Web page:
1. A catheter device comprising: a proboscis shaft having a lumen and an exit opening at the distal end of the proboscis shaft; a tissue surface engagement structure positioned at the distal end of the proboscis shaft, wherein the tissue surface engagement structure has a first configuration and a second configuration, and wherein the transverse profile of the tissue surface engagement structure is larger in the second configuration than in the first configuration; and a proboscis disposed within the lumen of the proboscis shaft.
2. The catheter device of claim 1, wherein the tissue surface engagement structure switches from the first configuration to the second configuration by self-actuation.
3. The catheter device of claim 2, wherein the tissue surface engagement structure is biased towards the second configuration.
4. The catheter device of claim 1, further comprising an elongate tubular member having a lumen and an exit opening at the distal end of the elongate tubular member, and wherein the proboscis shaft is slidably disposed within the lumen of the elongate tubular member.
5. The catheter device of claim 4, wherein the tissue surface engagement structure is maintained in the first configuration when the proboscis shaft is retracted inside the elongate tubular member, and wherein the tissue surface engagement structure switches to the second configuration when the proboscis shaft is advanced out of the elongate tubular member.
6. The catheter device of claim 1, wherein the size of the transverse profile of the tissue surface engagement structure in the second configuration is at least 1.5 times the size of the transverse profile in the first configuration.
7. The catheter device of claim 1, wherein the size of the transverse profile of the tissue surface engagement structure in the second configuration is 1.5 to 10 times the size of the transverse profile in the first configuration.
8. The catheter device of claim 1, wherein the size of the transverse profile of the tissue surface engagement structure in the second configuration is 1.5 to 5 times the size of the transverse profile in the first configuration.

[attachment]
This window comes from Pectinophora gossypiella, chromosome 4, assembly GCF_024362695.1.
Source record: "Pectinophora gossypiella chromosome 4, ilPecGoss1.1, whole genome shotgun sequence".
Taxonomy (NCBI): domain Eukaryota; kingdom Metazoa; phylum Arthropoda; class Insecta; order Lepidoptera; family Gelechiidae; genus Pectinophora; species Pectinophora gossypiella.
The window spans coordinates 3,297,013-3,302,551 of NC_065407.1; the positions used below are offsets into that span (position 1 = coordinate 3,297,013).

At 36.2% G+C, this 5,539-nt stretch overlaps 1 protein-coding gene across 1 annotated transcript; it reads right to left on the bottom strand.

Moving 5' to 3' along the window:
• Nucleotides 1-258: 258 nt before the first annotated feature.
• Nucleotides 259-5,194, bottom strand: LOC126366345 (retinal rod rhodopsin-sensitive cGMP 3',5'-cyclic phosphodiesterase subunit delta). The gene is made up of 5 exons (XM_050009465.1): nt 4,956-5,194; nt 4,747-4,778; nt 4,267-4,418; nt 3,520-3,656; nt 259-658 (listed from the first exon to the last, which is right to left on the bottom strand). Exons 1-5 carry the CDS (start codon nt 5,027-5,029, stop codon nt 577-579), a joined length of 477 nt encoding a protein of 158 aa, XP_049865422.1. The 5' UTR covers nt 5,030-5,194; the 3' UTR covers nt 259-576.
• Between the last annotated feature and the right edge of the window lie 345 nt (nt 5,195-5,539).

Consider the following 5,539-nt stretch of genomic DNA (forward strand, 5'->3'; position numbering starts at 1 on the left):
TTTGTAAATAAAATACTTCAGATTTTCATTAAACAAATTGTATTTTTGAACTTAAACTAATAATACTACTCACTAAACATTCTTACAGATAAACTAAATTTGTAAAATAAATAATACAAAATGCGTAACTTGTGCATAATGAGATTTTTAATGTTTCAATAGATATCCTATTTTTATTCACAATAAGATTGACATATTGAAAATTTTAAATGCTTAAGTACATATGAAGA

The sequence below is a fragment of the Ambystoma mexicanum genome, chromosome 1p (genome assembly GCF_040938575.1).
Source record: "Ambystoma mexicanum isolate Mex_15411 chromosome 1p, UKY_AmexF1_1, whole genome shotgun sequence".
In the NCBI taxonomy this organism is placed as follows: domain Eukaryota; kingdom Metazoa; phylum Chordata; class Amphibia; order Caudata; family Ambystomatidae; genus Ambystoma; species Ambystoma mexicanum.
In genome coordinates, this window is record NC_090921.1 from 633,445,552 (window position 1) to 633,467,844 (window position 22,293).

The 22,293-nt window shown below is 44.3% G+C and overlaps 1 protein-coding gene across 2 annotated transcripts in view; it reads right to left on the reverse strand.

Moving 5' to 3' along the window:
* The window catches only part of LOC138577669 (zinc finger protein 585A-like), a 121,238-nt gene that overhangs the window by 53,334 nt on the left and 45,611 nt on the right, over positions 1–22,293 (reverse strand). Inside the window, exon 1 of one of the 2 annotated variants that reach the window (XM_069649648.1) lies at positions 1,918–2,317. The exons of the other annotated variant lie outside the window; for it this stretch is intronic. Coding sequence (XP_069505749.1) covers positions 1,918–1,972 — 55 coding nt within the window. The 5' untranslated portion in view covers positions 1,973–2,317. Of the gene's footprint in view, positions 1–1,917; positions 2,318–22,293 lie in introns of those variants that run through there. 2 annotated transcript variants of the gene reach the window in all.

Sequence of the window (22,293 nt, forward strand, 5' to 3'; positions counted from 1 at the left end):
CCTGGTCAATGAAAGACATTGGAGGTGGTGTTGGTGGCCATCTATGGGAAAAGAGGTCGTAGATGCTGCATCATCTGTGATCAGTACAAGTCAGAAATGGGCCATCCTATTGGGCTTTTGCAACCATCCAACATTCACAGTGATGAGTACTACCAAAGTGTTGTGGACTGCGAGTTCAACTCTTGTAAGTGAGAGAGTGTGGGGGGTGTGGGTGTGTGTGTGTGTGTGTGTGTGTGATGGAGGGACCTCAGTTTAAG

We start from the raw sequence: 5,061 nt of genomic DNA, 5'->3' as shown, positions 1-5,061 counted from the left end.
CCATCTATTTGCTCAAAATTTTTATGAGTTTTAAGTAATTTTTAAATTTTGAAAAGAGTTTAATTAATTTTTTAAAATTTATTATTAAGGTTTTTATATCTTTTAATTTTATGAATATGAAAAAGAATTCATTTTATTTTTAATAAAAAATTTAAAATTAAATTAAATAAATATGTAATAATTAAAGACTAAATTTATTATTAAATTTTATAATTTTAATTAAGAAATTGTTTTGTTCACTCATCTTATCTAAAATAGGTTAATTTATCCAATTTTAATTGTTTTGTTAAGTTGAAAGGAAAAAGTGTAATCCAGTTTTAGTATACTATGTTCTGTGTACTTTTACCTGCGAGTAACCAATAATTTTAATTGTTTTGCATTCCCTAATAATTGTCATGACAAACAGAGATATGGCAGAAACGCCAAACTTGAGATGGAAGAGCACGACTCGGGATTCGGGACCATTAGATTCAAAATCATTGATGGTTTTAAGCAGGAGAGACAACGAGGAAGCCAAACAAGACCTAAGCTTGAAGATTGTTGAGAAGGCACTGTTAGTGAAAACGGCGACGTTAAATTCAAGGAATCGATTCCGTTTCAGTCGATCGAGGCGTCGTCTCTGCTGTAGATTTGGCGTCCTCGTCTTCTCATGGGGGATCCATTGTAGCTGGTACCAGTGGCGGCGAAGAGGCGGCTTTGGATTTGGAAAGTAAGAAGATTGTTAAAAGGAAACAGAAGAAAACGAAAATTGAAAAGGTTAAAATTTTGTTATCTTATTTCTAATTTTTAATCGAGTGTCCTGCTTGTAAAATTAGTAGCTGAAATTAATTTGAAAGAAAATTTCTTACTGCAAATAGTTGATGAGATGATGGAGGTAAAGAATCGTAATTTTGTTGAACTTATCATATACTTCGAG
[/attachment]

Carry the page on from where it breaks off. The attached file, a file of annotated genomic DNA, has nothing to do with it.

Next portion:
9. The catheter device of claim 1, wherein the size of the transverse profile of the tissue surface engagement structure in the second configuration is 1.5 to 3 times the size of the transverse profile in the first configuration.
10. The catheter device of claim 1, wherein the proboscis is slidable in relation to the proboscis shaft.
11. The catheter device of claim 1, wherein the tissue surface engagement structure is an expandable assembly, and wherein the first configuration is a collapsed configuration and the second configuration is an expanded configuration.
12. The catheter device of claim 11, wherein the expandable assembly is self- expandable.
13. The catheter device of claim 11, wherein the expandable assembly comprises a structure selected from the group consisting of: an umbrella structure, a canopy structure, a basket structure, a wire mesh structure, a tab, a petal, a strip, a sleeve, and a wire loop.
14. The catheter device of claim 1, wherein the tissue surface engagement structure is a hinged assembly comprising one or more hinged members that are hingedly joined to the proboscis shaft at one or more hinge portions, and wherein the first configuration is a closed configuration and the second configuration is an open configuration.
15. The catheter device of claim 14, wherein the hinged assembly comprises a single hinged member, and wherein the single hinged member is a partially transected distal end of the proboscis shaft.
16. The catheter device of claim 14, wherein the hinged assembly comprises a plurality of hinged members.
17. The catheter device of claim 14, wherein the hinged assembly is self-opening.
18. The catheter device of claim 14, wherein the hinged assembly is actuated by compressing the one or more hinged members against the target tissue surface.
19. A method for delivering a therapeutic or diagnostic agent into myocardium, comprising: positioning the distal end of a catheter device within an internal chamber of the heart, wherein the catheter device comprises: